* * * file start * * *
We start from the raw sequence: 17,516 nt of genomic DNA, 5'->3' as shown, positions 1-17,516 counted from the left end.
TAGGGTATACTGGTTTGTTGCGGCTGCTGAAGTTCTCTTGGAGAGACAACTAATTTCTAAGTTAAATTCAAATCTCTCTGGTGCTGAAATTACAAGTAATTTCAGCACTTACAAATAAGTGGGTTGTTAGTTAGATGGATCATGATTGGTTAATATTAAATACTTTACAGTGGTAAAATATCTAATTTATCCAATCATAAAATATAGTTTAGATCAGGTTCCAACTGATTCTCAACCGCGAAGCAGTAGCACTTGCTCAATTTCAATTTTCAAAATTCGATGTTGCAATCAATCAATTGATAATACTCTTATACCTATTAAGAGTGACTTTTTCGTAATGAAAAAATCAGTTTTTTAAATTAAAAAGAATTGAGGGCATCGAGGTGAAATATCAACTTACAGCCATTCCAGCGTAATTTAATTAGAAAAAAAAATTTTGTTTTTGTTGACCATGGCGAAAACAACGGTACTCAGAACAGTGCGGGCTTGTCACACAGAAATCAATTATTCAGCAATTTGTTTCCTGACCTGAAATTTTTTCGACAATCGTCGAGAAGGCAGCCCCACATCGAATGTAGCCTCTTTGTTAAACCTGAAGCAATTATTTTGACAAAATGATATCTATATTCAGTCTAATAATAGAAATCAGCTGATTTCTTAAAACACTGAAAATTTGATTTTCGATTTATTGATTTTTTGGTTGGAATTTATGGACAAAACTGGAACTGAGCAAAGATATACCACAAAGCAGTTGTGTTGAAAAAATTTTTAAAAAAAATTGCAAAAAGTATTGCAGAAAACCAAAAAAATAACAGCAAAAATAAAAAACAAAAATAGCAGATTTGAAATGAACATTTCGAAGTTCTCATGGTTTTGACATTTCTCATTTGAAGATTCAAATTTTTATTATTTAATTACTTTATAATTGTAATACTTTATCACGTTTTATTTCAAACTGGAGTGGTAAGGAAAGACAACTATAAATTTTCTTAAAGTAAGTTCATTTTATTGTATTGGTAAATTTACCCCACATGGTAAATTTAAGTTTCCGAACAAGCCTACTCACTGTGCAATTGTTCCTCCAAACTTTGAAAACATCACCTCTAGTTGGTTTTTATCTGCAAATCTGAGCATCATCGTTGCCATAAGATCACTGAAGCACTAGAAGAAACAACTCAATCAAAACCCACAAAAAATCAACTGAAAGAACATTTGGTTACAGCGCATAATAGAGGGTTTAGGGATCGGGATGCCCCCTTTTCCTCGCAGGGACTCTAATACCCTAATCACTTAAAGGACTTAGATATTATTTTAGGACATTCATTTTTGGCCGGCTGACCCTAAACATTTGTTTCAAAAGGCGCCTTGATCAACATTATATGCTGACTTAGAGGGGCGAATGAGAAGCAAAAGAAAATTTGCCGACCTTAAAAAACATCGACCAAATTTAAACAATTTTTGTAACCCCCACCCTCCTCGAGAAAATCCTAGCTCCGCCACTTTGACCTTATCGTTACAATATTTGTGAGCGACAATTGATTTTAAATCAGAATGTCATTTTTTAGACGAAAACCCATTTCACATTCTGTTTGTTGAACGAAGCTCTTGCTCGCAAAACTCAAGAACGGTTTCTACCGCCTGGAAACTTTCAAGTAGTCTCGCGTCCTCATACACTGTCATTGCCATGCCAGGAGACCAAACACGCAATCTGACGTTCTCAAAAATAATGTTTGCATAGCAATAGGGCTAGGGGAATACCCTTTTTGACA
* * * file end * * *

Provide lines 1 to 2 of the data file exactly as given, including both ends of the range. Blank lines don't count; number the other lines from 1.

We start from the raw sequence: 17,516 nt of genomic DNA, 5'->3' as shown, positions 1-17,516 counted from the left end.
TAGGGTATACTGGTTTGTTGCGGCTGCTGAAGTTCTCTTGGAGAGACAACTAATTTCTAAGTTAAATTCAAATCTCTCTGGTGCTGAAATTACAAGTAATTTCAGCACTTACAAATAAGTGGGTTGTTAGTTAGATGGATCATGATTGGTTAATATTAAATACTTTACAGTGGTAAAATATCTAATTTATCCAATCATAAAATATAGTTTAGATCAGGTTCCAACTGATTCTCAACCGCGAAGCAGTAGCACTTGCTCAATTTCAATTTTCAAAATTCGATGTTGCAATCAATCAATTGATAATACTCTTATACCTATTAAGAGTGACTTTTTCGTAATGAAAAAATCAGTTTTTTAAATTAAAAAGAATTGAGGGCATCGAGGTGAAATATCAACTTACAGCCATTCCAGCGTAATTTAATTAGAAAAAAAAATTTTGTTTTTGTTGACCATGGCGAAAACAACGGTACTCAGAACAGTGCGGGCTTGTCACACAGAAATCAATTATTCAGCAATTTGTTTCCTGACCTGAAATTTTTTCGACAATCGTCGAGAAGGCAGCCCCACATCGAATGTAGCCTCTTTGTTAAACCTGAAGCAATTATTTTGACAAAATGATATCTATATTCAGTCTAATAATAGAAATCAGCTGATTTCTTAAAACACTGAAAATTTGATTTTCGATTTATTGATTTTTTGGTTGGAATTTATGGACAAAACTGGAACTGAGCAAAGATATACCACAAAGCAGTTGTGTTGAAAAAATTTTTAAAAAAAATTGCAAAAAGTATTGCAGAAAACCAAAAAAATAACAGCAAAAATAAAAAACAAAAATAGCAGATTTGAAATGAACATTTCGAAGTTCTCATGGTTTTGACATTTCTCATTTGAAGATTCAAATTTTTATTATTTAATTACTTTATAATTGTAATACTTTATCACGTTTTATTTCAAACTGGAGTGGTAAGGAAAGACAACTATAAATTTTCTTAAAGTAAGTTCATTTTATTGTATTGGTAAATTTACCCCACATGGTAAATTTAAGTTTCCGAACAAGCCTACTCACTGTGCAATTGTTCCTCCAAACTTTGAAAACATCACCTCTAGTTGGTTTTTATCTGCAAATCTGAGCATCATCGTTGCCATAAGATCACTGAAGCACTAGAAGAAACAACTCAATCAAAACCCACAAAAAATCAACTGAAAGAACATTTGGTTACAGCGCATAATAGAGGGTTTAGGGATCGGGATGCCCCCTTTTCCTCGCAGGGACTCTAATACCCTAATCACTTAAAGGACTTAGATATTATTTTAGGACATTCATTTTTGGCCGGCTGACCCTAAACATTTGTTTCAAAAGGCGCCTTGATCAACATTATATGCTGACTTAGAGGGGCGAATGAGAAGCAAAAGAAAATTTGCCGACCTTAAAAAACATCGACCAAATTTAAACAATTTTTGTAACCCCCACCCTCCTCGAGAAAATCCTAGCTCCGCCACTTTGACCTTATCGTTACAATATTTGTGAGCGACAATTGATTTTAAATCAGAATGTCATTTTTTAGACGAAAACCCATTTCACATTCTGTTTGTTGAACGAAGCTCTTGCTCGCAAAACTCAAGAACGGTTTCTACCGCCTGGAAACTTTCAAGTAGTCTCGCGTCCTCATACACTGTCATTGCCATGCCAGGAGACCAAACACGCAATCTGACGTTCTCAAAAATAATGTTTGCATAGCAATAGGGCTAGGGGAATACCCTTTTTGACA